Motive And The Queue

Broadway calls?: Over to Breaking Baz where our roving International Editor At Large brought more news of Sam Mendes’ smash play The Motive and the Cue, which stars Johnny Flynn, Mark Gatiss and Tuppence Middleton as Richard Burton, John Gielgud and Elizabeth Taylor respectively, telling the story of Burton’s 1964 Broadway performance in Hamlet. Broadway could well come calling, Baz writes, while he reveals discussions are ongoing with the cast about a transfer to London’s West End. For all the latest, and for Baz’s recollection of his jovial meetings with Gielgud, check out our latest Breaking Baz.

The Essentials

🌶️ Hot One: Gerard Butler’s Has Fallen film franchise is getting the TV treatment.

🌶️ Another: A Benjamin Zephaniah TV biopic is in the works from Daniel Lawrence Taylor and Baby Cow.

🌶️ Another: Brazillian International Emmy winner Pedro Vasconcelos is forging a Portuguese-Brazilian drama series about the romance of two 17th Century soldiers.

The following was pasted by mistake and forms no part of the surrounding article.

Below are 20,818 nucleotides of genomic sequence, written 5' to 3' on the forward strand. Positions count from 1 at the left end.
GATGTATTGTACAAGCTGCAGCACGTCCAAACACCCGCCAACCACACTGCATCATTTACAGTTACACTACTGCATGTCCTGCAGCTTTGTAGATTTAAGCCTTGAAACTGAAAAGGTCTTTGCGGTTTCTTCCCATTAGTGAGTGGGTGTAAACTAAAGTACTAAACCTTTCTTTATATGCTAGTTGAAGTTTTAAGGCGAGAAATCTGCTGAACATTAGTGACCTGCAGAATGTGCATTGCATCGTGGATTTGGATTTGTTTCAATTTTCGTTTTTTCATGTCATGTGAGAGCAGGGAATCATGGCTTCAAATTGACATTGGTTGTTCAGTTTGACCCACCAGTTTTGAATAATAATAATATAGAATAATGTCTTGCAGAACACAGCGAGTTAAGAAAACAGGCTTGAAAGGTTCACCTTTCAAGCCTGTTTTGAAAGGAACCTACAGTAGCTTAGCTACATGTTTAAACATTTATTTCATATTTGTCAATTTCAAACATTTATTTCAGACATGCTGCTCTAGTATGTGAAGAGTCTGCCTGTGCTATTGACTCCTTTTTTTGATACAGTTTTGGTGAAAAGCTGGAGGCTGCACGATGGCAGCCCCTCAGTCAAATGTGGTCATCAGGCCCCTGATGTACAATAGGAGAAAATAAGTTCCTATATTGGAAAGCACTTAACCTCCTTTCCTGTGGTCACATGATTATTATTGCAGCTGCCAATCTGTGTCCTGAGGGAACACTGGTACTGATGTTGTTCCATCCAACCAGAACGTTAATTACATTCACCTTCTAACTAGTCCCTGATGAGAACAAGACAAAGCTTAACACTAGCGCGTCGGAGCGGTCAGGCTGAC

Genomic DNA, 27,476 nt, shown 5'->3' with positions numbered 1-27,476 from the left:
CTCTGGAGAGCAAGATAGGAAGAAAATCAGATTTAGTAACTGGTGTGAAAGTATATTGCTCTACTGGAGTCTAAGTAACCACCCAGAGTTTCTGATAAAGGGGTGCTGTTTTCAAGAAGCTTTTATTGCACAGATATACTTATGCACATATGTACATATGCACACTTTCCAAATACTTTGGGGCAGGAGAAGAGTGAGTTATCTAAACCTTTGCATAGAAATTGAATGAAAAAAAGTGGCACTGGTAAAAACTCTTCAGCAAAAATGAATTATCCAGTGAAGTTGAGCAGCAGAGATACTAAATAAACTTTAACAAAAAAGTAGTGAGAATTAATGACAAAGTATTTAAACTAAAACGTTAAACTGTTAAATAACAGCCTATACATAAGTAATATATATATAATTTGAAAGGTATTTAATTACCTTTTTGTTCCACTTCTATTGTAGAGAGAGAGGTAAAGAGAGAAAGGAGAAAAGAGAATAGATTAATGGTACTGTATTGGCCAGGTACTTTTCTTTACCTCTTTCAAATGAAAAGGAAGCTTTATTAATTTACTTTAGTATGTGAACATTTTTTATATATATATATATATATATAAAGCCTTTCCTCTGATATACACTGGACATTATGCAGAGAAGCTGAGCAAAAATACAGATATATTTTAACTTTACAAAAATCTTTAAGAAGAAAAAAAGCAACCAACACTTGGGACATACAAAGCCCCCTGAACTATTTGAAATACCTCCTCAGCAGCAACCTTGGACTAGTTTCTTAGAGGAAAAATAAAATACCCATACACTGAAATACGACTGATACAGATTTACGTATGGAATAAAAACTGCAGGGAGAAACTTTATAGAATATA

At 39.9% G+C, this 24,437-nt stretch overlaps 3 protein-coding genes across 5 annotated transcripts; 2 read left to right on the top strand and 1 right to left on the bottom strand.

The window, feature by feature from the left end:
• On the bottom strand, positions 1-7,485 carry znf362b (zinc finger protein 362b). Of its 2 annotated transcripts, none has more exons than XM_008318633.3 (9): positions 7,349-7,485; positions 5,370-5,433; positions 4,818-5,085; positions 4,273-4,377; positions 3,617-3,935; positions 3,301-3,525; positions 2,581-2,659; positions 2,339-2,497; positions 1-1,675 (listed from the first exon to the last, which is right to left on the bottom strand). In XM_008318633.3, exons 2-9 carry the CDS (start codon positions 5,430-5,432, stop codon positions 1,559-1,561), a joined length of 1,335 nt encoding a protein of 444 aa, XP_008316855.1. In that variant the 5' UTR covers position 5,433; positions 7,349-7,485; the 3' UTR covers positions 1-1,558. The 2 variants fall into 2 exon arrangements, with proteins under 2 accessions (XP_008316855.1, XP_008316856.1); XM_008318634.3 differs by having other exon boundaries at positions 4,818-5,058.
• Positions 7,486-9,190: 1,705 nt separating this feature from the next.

🚫 Banned: Ukrainian President Volodymyr Zelenskyy from addressing this weekend’s Eurovision Song Contest.

🪑 Chair: Richard Sharp remains in the headlines as the BBC finds he broke its Code of Practice.

🖊️ Signed upBad Education’s Layton Williams, with WME.

🤝 Done deals: BBC Studios and Mood producer Bonafide shook hands.

🏆 Awards latest: Spring Breakers director Harmony Korine is set for a Locarno Honorary Award.

👄 Loose lips: Around 4,000 people complained to the regulator after Bridgerton star Adjoa Andoh described Britain’s Royal Family as “terribly white.”

💸 Tax credit: Australia has increased its Location Offset for international film and TV productions from 16.5% to 30%.

🤚 Slap on the wrist (again): For GB News, which broke Ofcom rules once again relating to Covid-19 disinformation.

🍿 Box officeGuardians of the Galaxy Vol. 3 rocketed past $300M global.

⛺ Festivals: Indiana Jones and the Dial of Destiny is set for a rebooted Taormina Festival with Harrison Ford attending.

🎥 Trailer: For Run Rabbit Run starring Succession’s Sarah Snook.

🖼️ First-look: The Doctor Who teasers keep on coming, this time Jonathan Groff goes Victorian.

Mel Goodfellow contributed to this week’s International Insider.